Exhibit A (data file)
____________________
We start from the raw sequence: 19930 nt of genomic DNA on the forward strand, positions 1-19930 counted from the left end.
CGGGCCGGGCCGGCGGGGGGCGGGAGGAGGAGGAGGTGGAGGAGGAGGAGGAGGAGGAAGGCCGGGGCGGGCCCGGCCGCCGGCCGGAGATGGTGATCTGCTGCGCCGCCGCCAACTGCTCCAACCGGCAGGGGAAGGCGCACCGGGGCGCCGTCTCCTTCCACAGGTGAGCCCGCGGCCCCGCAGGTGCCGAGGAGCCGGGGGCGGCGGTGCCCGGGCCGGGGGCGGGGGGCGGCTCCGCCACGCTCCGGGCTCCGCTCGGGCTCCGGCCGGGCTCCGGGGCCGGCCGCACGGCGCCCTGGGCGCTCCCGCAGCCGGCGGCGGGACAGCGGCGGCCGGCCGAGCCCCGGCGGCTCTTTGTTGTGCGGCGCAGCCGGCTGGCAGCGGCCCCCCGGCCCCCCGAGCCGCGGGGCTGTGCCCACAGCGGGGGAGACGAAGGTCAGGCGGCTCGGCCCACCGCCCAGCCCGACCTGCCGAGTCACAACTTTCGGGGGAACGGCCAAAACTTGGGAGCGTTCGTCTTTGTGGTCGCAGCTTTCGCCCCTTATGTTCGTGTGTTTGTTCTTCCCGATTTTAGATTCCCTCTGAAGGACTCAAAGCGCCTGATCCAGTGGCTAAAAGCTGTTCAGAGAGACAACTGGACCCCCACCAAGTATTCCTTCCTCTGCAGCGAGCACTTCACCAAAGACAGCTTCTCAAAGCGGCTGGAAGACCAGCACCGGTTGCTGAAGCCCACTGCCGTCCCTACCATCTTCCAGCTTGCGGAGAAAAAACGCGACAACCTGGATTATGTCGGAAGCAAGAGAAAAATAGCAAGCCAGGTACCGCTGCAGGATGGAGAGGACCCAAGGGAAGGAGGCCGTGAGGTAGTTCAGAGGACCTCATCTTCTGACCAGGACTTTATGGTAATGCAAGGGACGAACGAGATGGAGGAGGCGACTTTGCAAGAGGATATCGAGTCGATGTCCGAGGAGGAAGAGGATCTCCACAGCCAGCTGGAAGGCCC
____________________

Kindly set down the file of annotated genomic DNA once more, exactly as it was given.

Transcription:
We start from the raw sequence: 19930 nt of genomic DNA on the forward strand, positions 1-19930 counted from the left end.
CGGGCCGGGCCGGCGGGGGGCGGGAGGAGGAGGAGGTGGAGGAGGAGGAGGAGGAGGAAGGCCGGGGCGGGCCCGGCCGCCGGCCGGAGATGGTGATCTGCTGCGCCGCCGCCAACTGCTCCAACCGGCAGGGGAAGGCGCACCGGGGCGCCGTCTCCTTCCACAGGTGAGCCCGCGGCCCCGCAGGTGCCGAGGAGCCGGGGGCGGCGGTGCCCGGGCCGGGGGCGGGGGGCGGCTCCGCCACGCTCCGGGCTCCGCTCGGGCTCCGGCCGGGCTCCGGGGCCGGCCGCACGGCGCCCTGGGCGCTCCCGCAGCCGGCGGCGGGACAGCGGCGGCCGGCCGAGCCCCGGCGGCTCTTTGTTGTGCGGCGCAGCCGGCTGGCAGCGGCCCCCCGGCCCCCCGAGCCGCGGGGCTGTGCCCACAGCGGGGGAGACGAAGGTCAGGCGGCTCGGCCCACCGCCCAGCCCGACCTGCCGAGTCACAACTTTCGGGGGAACGGCCAAAACTTGGGAGCGTTCGTCTTTGTGGTCGCAGCTTTCGCCCCTTATGTTCGTGTGTTTGTTCTTCCCGATTTTAGATTCCCTCTGAAGGACTCAAAGCGCCTGATCCAGTGGCTAAAAGCTGTTCAGAGAGACAACTGGACCCCCACCAAGTATTCCTTCCTCTGCAGCGAGCACTTCACCAAAGACAGCTTCTCAAAGCGGCTGGAAGACCAGCACCGGTTGCTGAAGCCCACTGCCGTCCCTACCATCTTCCAGCTTGCGGAGAAAAAACGCGACAACCTGGATTATGTCGGAAGCAAGAGAAAAATAGCAAGCCAGGTACCGCTGCAGGATGGAGAGGACCCAAGGGAAGGAGGCCGTGAGGTAGTTCAGAGGACCTCATCTTCTGACCAGGACTTTATGGTAATGCAAGGGACGAACGAGATGGAGGAGGCGACTTTGCAAGAGGATATCGAGTCGATGTCCGAGGAGGAAGAGGATCTCCACAGCCAGCTGGAAGGCCC